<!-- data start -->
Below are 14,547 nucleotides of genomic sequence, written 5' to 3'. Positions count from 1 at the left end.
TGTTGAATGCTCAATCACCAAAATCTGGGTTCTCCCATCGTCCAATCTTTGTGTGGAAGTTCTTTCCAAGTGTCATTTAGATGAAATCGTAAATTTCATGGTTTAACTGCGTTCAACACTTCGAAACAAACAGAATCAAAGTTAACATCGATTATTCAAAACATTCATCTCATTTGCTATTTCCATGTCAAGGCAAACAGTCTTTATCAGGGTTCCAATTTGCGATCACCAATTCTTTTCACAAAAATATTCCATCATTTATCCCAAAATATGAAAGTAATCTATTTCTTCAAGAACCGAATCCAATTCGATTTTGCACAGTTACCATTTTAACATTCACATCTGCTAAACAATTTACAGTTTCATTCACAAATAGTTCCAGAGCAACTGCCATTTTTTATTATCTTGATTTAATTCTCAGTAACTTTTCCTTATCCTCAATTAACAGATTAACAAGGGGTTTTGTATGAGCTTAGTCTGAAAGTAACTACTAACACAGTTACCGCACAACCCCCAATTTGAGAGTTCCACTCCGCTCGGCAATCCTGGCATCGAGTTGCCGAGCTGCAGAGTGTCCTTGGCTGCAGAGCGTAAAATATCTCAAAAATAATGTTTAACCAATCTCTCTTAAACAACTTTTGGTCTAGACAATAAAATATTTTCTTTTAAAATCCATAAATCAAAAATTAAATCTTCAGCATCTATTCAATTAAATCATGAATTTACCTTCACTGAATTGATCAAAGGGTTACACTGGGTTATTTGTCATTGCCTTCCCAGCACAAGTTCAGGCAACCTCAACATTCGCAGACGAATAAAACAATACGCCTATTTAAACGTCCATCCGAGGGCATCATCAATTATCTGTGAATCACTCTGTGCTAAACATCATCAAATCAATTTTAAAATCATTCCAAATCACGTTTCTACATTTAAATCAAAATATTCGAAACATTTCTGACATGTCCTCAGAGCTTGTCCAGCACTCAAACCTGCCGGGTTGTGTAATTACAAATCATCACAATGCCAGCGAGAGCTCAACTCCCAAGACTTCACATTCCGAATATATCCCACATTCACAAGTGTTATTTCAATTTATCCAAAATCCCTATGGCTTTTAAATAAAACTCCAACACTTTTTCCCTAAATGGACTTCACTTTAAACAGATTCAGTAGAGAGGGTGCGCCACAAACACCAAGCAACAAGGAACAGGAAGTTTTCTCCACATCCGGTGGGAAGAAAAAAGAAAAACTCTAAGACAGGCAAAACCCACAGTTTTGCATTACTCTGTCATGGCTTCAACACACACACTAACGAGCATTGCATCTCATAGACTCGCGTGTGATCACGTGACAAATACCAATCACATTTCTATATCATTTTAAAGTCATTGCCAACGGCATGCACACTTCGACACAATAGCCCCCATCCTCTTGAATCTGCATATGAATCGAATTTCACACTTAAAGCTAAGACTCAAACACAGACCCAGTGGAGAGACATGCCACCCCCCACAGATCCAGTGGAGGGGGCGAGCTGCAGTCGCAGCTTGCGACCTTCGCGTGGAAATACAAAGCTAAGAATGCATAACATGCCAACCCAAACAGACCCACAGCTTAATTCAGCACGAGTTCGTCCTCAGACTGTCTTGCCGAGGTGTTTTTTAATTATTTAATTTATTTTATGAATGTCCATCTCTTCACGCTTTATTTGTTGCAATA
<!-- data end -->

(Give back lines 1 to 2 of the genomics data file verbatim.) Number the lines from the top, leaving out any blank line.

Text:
Below are 14,547 nucleotides of genomic sequence, written 5' to 3'. Positions count from 1 at the left end.
TGTTGAATGCTCAATCACCAAAATCTGGGTTCTCCCATCGTCCAATCTTTGTGTGGAAGTTCTTTCCAAGTGTCATTTAGATGAAATCGTAAATTTCATGGTTTAACTGCGTTCAACACTTCGAAACAAACAGAATCAAAGTTAACATCGATTATTCAAAACATTCATCTCATTTGCTATTTCCATGTCAAGGCAAACAGTCTTTATCAGGGTTCCAATTTGCGATCACCAATTCTTTTCACAAAAATATTCCATCATTTATCCCAAAATATGAAAGTAATCTATTTCTTCAAGAACCGAATCCAATTCGATTTTGCACAGTTACCATTTTAACATTCACATCTGCTAAACAATTTACAGTTTCATTCACAAATAGTTCCAGAGCAACTGCCATTTTTTATTATCTTGATTTAATTCTCAGTAACTTTTCCTTATCCTCAATTAACAGATTAACAAGGGGTTTTGTATGAGCTTAGTCTGAAAGTAACTACTAACACAGTTACCGCACAACCCCCAATTTGAGAGTTCCACTCCGCTCGGCAATCCTGGCATCGAGTTGCCGAGCTGCAGAGTGTCCTTGGCTGCAGAGCGTAAAATATCTCAAAAATAATGTTTAACCAATCTCTCTTAAACAACTTTTGGTCTAGACAATAAAATATTTTCTTTTAAAATCCATAAATCAAAAATTAAATCTTCAGCATCTATTCAATTAAATCATGAATTTACCTTCACTGAATTGATCAAAGGGTTACACTGGGTTATTTGTCATTGCCTTCCCAGCACAAGTTCAGGCAACCTCAACATTCGCAGACGAATAAAACAATACGCCTATTTAAACGTCCATCCGAGGGCATCATCAATTATCTGTGAATCACTCTGTGCTAAACATCATCAAATCAATTTTAAAATCATTCCAAATCACGTTTCTACATTTAAATCAAAATATTCGAAACATTTCTGACATGTCCTCAGAGCTTGTCCAGCACTCAAACCTGCCGGGTTGTGTAATTACAAATCATCACAATGCCAGCGAGAGCTCAACTCCCAAGACTTCACATTCCGAATATATCCCACATTCACAAGTGTTATTTCAATTTATCCAAAATCCCTATGGCTTTTAAATAAAACTCCAACACTTTTTCCCTAAATGGACTTCACTTTAAACAGATTCAGTAGAGAGGGTGCGCCACAAACACCAAGCAACAAGGAACAGGAAGTTTTCTCCACATCCGGTGGGAAGAAAAAAGAAAAACTCTAAGACAGGCAAAACCCACAGTTTTGCATTACTCTGTCATGGCTTCAACACACACACTAACGAGCATTGCATCTCATAGACTCGCGTGTGATCACGTGACAAATACCAATCACATTTCTATATCATTTTAAAGTCATTGCCAACGGCATGCACACTTCGACACAATAGCCCCCATCCTCTTGAATCTGCATATGAATCGAATTTCACACTTAAAGCTAAGACTCAAACACAGACCCAGTGGAGAGACATGCCACCCCCCACAGATCCAGTGGAGGGGGCGAGCTGCAGTCGCAGCTTGCGACCTTCGCGTGGAAATACAAAGCTAAGAATGCATAACATGCCAACCCAAACAGACCCACAGCTTAATTCAGCACGAGTTCGTCCTCAGACTGTCTTGCCGAGGTGTTTTTTAATTATTTAATTTATTTTATGAATGTCCATCTCTTCACGCTTTATTTGTTGCAATA